Britain’s savers could soon be charged to hold money with their banks after the Bank of England left itself open to setting interest rates negative for the first time.
The Bank of England base rate of interest, which influences how cheaply banks can borrow money, what homeowners pay for their mortgage and how much savers earn on their savings, was held at its historic low of 0.1 per cent yesterday.
But experts are now warning a negative base rate looks plausible if the economy stalls in the face of soaring unemployment or a second wave of Covid.
If the Bank of England moved to push rates into the red, then commercial banks would have to pay to hold cash deposits with them, making it likely most if not all would pass on these costs to savers.
On the flipside, those on variable rate mortgages that are linked to the base rate could see the unusual scenario of their bank technically obliged to pay them interest on their homeloans.
The country’s hard-pressed savers could soon see their savings eroded even further
In practice, however, history suggests that negative rates tend only to be passed on to savers, while mortgage borrowers see no benefit.
In the aftermath of the credit crunch, this was the case for a small number of mortgage borrowers, who simply didn’t have to pay interest at all.
The increasingly real prospect of negative rates will come as a further blow to the country’s hard-pressed savers, who have already had to endure a decade of low interest rates, and could soon see their savings eroded even further.
Challenger bank Starling has already dropped its interest rates for personal account customers below zero this week, though only for those who hold high balances in euros.
This is because the European Central Bank has had a policy of negative interest rates since 2014 but cut rates from -0.4 per cent to -0.5 per cent last year.
Kevin Brown, savings specialist at Scottish Friendly, said: ‘The prospect of the Bank of England coming to the rescue of the nation’s hard pressed savers remains a long way off, with today’s announcement possibly paving the way for negative interest rates in the coming months.
‘Although the steep drop in inflation in August means there is temporarily more choice for savers looking for inflation-beating returns, this period is likely to be short lived.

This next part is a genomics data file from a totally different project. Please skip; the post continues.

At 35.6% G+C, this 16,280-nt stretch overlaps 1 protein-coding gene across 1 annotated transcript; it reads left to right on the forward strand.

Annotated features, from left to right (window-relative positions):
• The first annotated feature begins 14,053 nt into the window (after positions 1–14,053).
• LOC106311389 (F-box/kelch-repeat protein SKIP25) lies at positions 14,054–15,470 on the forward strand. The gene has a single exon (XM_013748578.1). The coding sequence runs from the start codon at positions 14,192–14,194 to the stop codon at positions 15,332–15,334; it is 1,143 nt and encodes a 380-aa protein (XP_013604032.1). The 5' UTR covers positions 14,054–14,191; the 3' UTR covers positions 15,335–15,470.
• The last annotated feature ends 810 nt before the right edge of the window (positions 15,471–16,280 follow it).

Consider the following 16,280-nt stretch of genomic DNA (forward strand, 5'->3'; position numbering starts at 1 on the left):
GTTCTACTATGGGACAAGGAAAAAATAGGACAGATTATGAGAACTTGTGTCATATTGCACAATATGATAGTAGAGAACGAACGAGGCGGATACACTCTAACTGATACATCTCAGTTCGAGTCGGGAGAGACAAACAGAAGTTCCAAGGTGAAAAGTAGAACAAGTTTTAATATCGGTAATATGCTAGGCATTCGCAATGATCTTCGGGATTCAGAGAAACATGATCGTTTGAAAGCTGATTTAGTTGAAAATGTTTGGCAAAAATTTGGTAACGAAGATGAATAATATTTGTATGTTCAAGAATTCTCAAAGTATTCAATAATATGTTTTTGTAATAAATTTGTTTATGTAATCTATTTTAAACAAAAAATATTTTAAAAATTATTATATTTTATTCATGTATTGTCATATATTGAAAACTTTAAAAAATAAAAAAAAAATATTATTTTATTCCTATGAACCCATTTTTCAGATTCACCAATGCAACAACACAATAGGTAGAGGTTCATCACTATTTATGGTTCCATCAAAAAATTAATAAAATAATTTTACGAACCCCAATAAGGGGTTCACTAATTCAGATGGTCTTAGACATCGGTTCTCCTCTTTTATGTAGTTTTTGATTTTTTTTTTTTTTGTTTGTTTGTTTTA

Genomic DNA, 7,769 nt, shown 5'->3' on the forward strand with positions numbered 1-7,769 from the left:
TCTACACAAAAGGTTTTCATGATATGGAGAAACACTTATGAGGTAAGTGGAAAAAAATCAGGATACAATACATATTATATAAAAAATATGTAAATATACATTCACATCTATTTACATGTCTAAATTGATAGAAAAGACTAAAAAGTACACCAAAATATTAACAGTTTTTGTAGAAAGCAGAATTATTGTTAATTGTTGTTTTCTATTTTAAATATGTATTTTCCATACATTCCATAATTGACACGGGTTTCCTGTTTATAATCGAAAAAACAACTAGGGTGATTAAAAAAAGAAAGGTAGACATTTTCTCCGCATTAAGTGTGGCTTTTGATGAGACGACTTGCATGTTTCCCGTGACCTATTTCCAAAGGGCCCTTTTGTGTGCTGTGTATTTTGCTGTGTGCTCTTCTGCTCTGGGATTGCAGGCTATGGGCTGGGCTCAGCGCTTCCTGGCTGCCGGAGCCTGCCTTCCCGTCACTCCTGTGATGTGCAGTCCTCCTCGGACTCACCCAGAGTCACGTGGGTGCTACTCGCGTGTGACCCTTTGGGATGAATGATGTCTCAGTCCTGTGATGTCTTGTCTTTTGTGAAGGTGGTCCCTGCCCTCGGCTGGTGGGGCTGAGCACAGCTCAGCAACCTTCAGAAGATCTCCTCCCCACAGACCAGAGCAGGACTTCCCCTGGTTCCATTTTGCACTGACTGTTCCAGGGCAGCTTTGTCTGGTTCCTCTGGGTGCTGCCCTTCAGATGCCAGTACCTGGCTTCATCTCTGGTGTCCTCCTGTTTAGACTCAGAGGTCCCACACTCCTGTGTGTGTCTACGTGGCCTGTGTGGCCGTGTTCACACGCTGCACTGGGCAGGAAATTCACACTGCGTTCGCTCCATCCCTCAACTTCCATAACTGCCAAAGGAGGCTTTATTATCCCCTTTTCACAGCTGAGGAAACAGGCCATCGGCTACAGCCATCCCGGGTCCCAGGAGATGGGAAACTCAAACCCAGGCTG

‘The cash savings market in the UK is beyond repair while the prospects for the UK economy remain so uncertain.’
What would it mean for savers and borrowers?
The economy grew by 6.6 per cent in July, which experts said puts the economy on track for a double-digit bounce-back from recession.
But worries are mounting over mass unemployment and long-term economic scarring following the pandemic once Government support schemes end.
If the economy starts shrinking again, in theory negative interest rates would stimulate more spending by encouraging banks to get money out of the door to businesses and consumers to spend, rather than save.
Bank Governor Andrew Bailey said recently he expects the pandemic to permanently scar the economy by reducing GDP by 1.5 per cent
It may also mean borrowing – for example taking out a mortgage – will become cheaper.
Central banks in Denmark and Switzerland have already set interest rates below zero, with Denmark’s third-largest lender Jyske Bank hitting the headlines last year after launching a mortgage with a rate of -0.5 per cent, the world’s cheapest.
This meant the amount a borrower owed the bank reduced each month because it deducted rather than charged interest. It wasn’t free money though, as the bank still profited from fees and charges.
There is also no guarantee that all banks would pass on the benefit in the same way, and lenders are usually slow to pass on interest rate cuts to borrowers.
They are also already operating on very slim margins and a further base rate cut would give them even less room for manoeuvre on pricing new mortgage products.
Mortgage holders already on variable rates should mostly start saving money every time interest rates are cut. Whether UK lenders would follow Jyske Bank in launching negative mortgage rates remains to be seen.
The opposite is true for savers – banks could pass sub-zero interest rates onto customers by charging them to hold their deposits.
All nine members of the MPC voted to leave rates unchanged and keep its quantitative easing programme to boost the economy at £745billion
Rachel Winter of Killik & Co, said: ‘The rumours of negative interest rates continue to rumble on but, in welcome news for UK savers, they are yet to become a reality.
‘However, there remains the prospect of significant job losses when the furlough scheme comes to end next month which will inevitably put further pressure on household finances, so the possibility of lower rates in future cannot be ruled out.
‘As we have seen over the past decade, lower interest rates can have the effect of enticing more savers into the stock market as they seek to earn a return on their savings.’
While Britain’s biggest banks pay everyday savers as little as £1 on every £10,000 of savings already, costing them money in real terms after inflation, actually penalising them for holding their money would be unprecedented.
Inflation remained well below the Bank’s 2 per cent target in August – plunging to just 0.2 per cent – meaning there is no official case at the moment for an increase in rates.
However, many believe the Bank of England could implement further action later this year, likely in the shape of more bond-buying in November or December to prevent the economic rebound from fizzling out.